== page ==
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Rev Esp Enferm Dig. 2010 Dec;102(12):711-7.

Irritable bowel syndrome immune hypothesis. Part two: the role of cytokines.

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Department of Microbiology, Preventive Medicine and Public Health, University of Zaragoza, C/Domingo Miral s/n., Zaragoza, Spain.



To review the available evidence on the role of interleukins in the etiopathogenesis of Irritable Bowel Syndrome.


Bibliographic retrieval on PubMed including the MeSH terms "Irritable Bowel Syndrome, "Immune System", "Cytokines" and "Interleukins".


Sixteen case-control studies and one randomised controlled trial were retrieved. The blood appears to have a high concentration of pro-inflammatory cytokines (TNF- á , IL-1 â , IL-6, IL-8) and lower concentration of IL-10, an anti-inflammatory cytokine, even though the findings are disparate and heterogeneous. As many as 33 genes were found, each with different expressions, and a diminished expression of cytokines in the colon mucosa of patients with IBS, which have not been previously described in any other pathology.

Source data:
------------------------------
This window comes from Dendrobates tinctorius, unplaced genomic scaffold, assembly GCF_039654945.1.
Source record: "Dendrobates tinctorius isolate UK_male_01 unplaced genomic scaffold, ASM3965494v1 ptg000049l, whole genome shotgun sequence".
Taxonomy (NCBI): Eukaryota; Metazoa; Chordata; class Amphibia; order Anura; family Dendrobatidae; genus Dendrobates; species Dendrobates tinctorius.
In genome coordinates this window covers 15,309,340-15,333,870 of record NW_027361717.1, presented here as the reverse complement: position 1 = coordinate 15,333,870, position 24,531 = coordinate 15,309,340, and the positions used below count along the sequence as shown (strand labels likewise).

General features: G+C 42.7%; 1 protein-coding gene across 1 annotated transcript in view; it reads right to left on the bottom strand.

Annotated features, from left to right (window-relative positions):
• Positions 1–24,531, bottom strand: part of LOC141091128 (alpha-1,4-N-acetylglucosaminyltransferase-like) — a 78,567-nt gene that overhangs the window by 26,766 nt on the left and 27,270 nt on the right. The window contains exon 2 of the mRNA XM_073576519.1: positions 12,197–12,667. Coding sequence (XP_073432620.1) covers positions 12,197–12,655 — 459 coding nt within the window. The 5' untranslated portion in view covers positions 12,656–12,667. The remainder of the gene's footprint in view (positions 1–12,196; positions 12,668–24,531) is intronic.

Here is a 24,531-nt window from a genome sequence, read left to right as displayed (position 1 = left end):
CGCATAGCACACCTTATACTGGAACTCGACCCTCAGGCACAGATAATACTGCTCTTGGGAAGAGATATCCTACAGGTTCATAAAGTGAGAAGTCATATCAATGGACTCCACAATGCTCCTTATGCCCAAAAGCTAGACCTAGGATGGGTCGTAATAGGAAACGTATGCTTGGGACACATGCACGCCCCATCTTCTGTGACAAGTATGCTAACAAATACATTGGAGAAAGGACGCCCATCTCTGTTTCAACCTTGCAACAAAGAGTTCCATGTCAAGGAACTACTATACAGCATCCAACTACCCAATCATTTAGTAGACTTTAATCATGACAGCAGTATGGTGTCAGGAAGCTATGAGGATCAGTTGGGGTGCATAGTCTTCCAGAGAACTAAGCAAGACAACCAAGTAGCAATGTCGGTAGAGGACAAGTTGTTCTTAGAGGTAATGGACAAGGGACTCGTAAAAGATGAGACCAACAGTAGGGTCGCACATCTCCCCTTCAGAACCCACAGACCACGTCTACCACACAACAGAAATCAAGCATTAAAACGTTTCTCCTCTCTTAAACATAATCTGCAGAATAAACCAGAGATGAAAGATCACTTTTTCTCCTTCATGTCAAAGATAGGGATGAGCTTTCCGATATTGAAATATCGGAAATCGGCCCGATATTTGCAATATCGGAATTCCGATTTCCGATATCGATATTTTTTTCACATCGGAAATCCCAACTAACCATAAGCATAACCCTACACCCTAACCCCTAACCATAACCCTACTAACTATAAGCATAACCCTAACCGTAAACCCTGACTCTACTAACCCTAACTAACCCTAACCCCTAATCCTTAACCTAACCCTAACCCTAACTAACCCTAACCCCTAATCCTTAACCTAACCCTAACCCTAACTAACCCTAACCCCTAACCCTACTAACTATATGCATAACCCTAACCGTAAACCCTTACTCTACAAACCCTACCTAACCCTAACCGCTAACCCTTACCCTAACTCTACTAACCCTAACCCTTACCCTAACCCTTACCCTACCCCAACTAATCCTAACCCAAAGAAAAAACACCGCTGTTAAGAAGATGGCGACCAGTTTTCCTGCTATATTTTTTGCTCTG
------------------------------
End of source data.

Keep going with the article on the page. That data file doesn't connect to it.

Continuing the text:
In patients with IBS, a clear profile of cytokine levels in the blood does not appear to exist, although an imbalance between them can be observed. Moreover, there are indications that give reason to believe that the different subsets of patients with IBS could present cytokine profiles in different blood. On the other hand, in the intestine, high cytokine secretion levels are not detected, contrary to what would be expected. Further studies are required to substantiate these findings.

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